How might we make it less distracting for everyone? If overlay view is distracting, then removing the overlay view will also remove the distraction.

How might we provide an alternative that is easier and not distracting? If easier means user doesn't need to move their hand or finger, then we could simply utilize what is available where their fingers are at that time: the keyboard.

Decision

By asking the questions above and finding out the answer to them, I decided to use the delete (or backspace) key on the keyboard to perform undo. The reasons are:

  1. Intuitive. If you want to "undo" what you've typed, you delete them.
  2. Effort. There is no UI changes at all.
  3. Simplicity. There is no need to move finger to where the overlay is, and tap on the undo button. Simply reach for the already familiar delete (or backspace) key.

Takeaways

The next time users of your app come with answers (feature requests) rather than problems, you can take these 8 steps to help you decide what to do.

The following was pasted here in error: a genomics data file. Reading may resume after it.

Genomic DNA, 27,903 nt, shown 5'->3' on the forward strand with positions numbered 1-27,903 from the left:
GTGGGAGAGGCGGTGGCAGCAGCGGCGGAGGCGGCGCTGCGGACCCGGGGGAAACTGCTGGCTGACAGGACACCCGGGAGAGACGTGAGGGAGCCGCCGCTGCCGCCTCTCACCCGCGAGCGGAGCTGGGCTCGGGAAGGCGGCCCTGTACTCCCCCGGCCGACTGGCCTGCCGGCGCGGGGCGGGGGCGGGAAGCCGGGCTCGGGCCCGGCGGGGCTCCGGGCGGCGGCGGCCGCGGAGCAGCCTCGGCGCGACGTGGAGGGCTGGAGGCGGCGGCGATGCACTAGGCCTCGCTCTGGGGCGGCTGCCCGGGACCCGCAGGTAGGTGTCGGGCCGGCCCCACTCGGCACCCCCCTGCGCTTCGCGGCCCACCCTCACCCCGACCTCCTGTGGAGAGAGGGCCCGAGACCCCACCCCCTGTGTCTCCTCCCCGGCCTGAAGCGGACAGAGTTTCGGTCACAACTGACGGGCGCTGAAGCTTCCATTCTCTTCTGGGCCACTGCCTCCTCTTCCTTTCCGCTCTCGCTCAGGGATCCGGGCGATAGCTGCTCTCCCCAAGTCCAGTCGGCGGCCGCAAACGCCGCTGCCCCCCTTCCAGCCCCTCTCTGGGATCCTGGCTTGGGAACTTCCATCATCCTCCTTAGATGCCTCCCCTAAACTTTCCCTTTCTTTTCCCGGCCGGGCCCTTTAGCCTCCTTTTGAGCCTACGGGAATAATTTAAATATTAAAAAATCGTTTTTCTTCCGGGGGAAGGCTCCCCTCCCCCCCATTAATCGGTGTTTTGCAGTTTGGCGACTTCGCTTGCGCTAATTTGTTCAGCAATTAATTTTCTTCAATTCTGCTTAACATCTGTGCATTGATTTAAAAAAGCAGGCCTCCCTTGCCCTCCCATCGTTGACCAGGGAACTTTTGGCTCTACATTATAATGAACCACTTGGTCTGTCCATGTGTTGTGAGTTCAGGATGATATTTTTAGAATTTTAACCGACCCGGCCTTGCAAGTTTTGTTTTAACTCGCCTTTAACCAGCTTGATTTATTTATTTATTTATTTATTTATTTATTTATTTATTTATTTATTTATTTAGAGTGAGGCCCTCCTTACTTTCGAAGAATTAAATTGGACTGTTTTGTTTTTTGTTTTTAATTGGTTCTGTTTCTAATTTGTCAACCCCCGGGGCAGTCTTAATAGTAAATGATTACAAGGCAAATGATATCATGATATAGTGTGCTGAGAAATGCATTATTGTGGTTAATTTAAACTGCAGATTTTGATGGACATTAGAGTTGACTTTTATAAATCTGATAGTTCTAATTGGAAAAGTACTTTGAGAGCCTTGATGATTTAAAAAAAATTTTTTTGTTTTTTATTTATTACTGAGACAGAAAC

1. Understand the proposed feature
  2. Uncover the problem
  3. Find out what caused the problem
  4. Determine if proposed feature is actually eliminating what caused the problem
  5. Uncover potential problems with proposed feature
  6. Explore alternatives to eliminate what caused the problem
  7. Compare proposed feature and alternatives using values you care
  8. Choose what benefits both users and the team building the feature

Understand that each step requires asking questions. Don't (just) listen to users. Find the right questions, and ask them rigorously.

Now, let's try to find more takeaways from the perspective of the team building the feature.

What would have happened if a team didn't stop and asking questions when getting such feature requests?

What would have happened if they simply just listen to users, and do it?

Please share them in the comments below!

Cover: Photo by AP x 90 on Unsplash